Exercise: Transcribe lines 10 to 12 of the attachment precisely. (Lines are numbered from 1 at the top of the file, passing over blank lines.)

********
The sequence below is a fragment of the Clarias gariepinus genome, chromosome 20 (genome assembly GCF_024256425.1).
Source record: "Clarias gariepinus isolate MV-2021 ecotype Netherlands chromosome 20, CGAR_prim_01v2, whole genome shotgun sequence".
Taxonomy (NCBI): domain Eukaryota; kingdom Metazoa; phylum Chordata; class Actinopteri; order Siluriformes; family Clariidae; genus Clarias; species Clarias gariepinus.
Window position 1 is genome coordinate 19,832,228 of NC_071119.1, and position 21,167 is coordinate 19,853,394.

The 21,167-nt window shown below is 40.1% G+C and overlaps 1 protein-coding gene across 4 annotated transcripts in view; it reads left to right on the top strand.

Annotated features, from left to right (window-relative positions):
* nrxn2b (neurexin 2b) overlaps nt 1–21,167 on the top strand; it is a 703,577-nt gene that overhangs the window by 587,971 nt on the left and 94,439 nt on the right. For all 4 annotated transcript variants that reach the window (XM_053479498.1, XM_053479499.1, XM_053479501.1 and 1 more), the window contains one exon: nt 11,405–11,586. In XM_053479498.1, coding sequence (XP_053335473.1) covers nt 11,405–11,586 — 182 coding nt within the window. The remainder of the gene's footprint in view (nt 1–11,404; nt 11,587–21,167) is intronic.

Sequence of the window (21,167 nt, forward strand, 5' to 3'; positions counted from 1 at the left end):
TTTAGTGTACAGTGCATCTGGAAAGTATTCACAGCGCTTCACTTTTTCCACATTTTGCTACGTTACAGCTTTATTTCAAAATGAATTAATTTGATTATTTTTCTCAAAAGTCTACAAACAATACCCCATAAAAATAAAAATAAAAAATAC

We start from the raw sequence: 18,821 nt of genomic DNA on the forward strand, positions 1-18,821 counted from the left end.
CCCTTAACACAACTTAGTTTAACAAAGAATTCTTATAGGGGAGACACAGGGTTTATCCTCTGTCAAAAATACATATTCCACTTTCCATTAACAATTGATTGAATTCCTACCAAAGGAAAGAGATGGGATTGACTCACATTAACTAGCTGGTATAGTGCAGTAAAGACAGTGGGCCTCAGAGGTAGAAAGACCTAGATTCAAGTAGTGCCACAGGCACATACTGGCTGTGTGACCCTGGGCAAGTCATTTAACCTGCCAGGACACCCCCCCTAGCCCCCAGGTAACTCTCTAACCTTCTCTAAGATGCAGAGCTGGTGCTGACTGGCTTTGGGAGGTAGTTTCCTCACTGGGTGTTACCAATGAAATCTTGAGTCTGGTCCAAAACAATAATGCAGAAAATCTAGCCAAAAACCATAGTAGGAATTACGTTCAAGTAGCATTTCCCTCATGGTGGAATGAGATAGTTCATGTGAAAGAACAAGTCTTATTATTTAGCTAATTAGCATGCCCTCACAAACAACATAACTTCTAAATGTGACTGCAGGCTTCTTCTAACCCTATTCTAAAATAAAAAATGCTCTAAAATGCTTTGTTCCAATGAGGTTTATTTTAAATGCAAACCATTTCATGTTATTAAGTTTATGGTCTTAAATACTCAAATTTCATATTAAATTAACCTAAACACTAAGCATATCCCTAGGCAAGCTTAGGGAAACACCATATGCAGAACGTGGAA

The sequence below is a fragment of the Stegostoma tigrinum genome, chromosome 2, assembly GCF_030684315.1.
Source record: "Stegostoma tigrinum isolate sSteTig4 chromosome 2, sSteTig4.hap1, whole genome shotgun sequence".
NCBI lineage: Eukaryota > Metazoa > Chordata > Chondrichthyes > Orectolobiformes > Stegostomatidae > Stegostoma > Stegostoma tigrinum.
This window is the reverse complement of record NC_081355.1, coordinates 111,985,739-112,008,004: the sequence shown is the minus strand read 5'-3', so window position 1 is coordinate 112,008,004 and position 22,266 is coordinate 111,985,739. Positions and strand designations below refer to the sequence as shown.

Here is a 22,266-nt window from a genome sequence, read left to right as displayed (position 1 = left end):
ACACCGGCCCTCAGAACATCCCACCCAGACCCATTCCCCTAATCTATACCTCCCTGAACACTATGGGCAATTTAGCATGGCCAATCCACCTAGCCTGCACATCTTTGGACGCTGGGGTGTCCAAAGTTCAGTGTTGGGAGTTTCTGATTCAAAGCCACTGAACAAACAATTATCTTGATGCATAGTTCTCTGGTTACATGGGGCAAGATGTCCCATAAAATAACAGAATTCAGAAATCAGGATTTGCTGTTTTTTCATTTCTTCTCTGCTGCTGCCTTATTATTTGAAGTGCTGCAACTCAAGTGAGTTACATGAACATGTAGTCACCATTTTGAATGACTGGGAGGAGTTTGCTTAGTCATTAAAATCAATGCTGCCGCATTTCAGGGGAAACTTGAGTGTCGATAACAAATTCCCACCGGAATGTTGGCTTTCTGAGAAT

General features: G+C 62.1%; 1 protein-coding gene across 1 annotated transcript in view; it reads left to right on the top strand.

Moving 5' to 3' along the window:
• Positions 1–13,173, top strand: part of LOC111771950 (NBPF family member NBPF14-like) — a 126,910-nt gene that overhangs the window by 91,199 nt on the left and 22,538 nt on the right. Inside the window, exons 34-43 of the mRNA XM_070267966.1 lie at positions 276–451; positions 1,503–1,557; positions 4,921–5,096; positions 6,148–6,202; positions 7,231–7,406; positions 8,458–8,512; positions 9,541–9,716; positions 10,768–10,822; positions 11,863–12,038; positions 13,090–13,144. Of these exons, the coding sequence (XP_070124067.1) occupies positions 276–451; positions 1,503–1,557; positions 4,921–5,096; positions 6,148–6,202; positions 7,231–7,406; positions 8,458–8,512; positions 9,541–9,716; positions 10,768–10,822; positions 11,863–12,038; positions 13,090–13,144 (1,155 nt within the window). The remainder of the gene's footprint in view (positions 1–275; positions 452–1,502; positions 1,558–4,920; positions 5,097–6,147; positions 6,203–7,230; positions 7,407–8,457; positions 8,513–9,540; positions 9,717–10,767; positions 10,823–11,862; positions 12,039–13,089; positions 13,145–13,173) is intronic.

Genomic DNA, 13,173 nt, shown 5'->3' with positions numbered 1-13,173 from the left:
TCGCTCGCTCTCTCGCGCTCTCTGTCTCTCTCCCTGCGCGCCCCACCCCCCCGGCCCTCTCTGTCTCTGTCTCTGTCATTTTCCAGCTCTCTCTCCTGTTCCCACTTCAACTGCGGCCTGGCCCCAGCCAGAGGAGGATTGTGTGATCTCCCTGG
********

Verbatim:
We start from the raw sequence: 18,821 nt of genomic DNA on the forward strand, positions 1-18,821 counted from the left end.
CCCTTAACACAACTTAGTTTAACAAAGAATTCTTATAGGGGAGACACAGGGTTTATCCTCTGTCAAAAATACATATTCCACTTTCCATTAACAATTGATTGAATTCCTACCAAAGGAAAGAGATGGGATTGACTCACATTAACTAGCTGGTATAGTGCAGTAAAGACAGTGGGCCTCAGAGGTAGAAAGACCTAGATTCAAGTAGTGCCACAGGCACATACTGGCTGTGTGACCCTGGGCAAGTCATTTAACCTGCCAGGACACCCCCCCTAGCCCCCAGGTAACTCTCTAACCTTCTCTAAGATGCAGAGCTGGTGCTGACTGGCTTTGGGAGGTAGTTTCCTCACTGGGTGTTACCAATGAAATCTTGAGTCTGGTCCAAAACAATAATGCAGAAAATCTAGCCAAAAACCATAGTAGGAATTACGTTCAAGTAGCATTTCCCTCATGGTGGAATGAGATAGTTCATGTGAAAGAACAAGTCTTATTATTTAGCTAATTAGCATGCCCTCACAAACAACATAACTTCTAAATGTGACTGCAGGCTTCTTCTAACCCTATTCTAAAATAAAAAATGCTCTAAAATGCTTTGTTCCAATGAGGTTTATTTTAAATGCAAACCATTTCATGTTATTAAGTTTATGGTCTTAAATACTCAAATTTCATATTAAATTAACCTAAACACTAAGCATATCCCTAGGCAAGCTTAGGGAAACACCATATGCAGAACGTGGAA

The sequence below is a fragment of the Stegostoma tigrinum genome, chromosome 2, assembly GCF_030684315.1.